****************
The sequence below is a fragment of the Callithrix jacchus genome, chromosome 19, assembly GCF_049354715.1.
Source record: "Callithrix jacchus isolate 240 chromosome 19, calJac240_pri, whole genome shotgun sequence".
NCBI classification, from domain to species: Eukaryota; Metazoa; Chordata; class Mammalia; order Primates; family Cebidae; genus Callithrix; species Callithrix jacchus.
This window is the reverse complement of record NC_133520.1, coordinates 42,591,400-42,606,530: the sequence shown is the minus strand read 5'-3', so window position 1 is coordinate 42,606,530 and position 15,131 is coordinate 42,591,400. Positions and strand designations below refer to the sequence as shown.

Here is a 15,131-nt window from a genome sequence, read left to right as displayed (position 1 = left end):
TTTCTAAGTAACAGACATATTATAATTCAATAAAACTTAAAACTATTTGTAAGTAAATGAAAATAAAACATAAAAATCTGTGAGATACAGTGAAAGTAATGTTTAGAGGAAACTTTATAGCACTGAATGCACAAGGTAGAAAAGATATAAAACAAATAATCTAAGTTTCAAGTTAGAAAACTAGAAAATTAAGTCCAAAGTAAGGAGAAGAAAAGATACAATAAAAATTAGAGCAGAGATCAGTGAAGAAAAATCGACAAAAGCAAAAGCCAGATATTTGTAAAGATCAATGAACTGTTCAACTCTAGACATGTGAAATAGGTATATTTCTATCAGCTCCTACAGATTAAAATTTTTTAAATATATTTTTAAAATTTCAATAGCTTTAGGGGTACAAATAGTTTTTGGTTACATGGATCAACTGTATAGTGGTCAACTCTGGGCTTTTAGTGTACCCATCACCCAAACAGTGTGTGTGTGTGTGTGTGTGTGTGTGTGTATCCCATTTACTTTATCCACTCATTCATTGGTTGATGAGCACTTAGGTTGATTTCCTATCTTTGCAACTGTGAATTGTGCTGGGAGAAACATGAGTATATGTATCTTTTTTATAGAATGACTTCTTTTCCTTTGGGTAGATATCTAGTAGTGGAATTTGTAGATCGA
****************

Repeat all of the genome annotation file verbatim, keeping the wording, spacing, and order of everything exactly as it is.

The sequence below is a fragment of the Callithrix jacchus genome, chromosome 19, assembly GCF_049354715.1.
Source record: "Callithrix jacchus isolate 240 chromosome 19, calJac240_pri, whole genome shotgun sequence".
NCBI classification, from domain to species: Eukaryota; Metazoa; Chordata; class Mammalia; order Primates; family Cebidae; genus Callithrix; species Callithrix jacchus.
This window is the reverse complement of record NC_133520.1, coordinates 42,591,400-42,606,530: the sequence shown is the minus strand read 5'-3', so window position 1 is coordinate 42,606,530 and position 15,131 is coordinate 42,591,400. Positions and strand designations below refer to the sequence as shown.

Here is a 15,131-nt window from a genome sequence, read left to right as displayed (position 1 = left end):
TTTCTAAGTAACAGACATATTATAATTCAATAAAACTTAAAACTATTTGTAAGTAAATGAAAATAAAACATAAAAATCTGTGAGATACAGTGAAAGTAATGTTTAGAGGAAACTTTATAGCACTGAATGCACAAGGTAGAAAAGATATAAAACAAATAATCTAAGTTTCAAGTTAGAAAACTAGAAAATTAAGTCCAAAGTAAGGAGAAGAAAAGATACAATAAAAATTAGAGCAGAGATCAGTGAAGAAAAATCGACAAAAGCAAAAGCCAGATATTTGTAAAGATCAATGAACTGTTCAACTCTAGACATGTGAAATAGGTATATTTCTATCAGCTCCTACAGATTAAAATTTTTTAAATATATTTTTAAAATTTCAATAGCTTTAGGGGTACAAATAGTTTTTGGTTACATGGATCAACTGTATAGTGGTCAACTCTGGGCTTTTAGTGTACCCATCACCCAAACAGTGTGTGTGTGTGTGTGTGTGTGTGTGTGTATCCCATTTACTTTATCCACTCATTCATTGGTTGATGAGCACTTAGGTTGATTTCCTATCTTTGCAACTGTGAATTGTGCTGGGAGAAACATGAGTATATGTATCTTTTTTATAGAATGACTTCTTTTCCTTTGGGTAGATATCTAGTAGTGGAATTTGTAGATCGA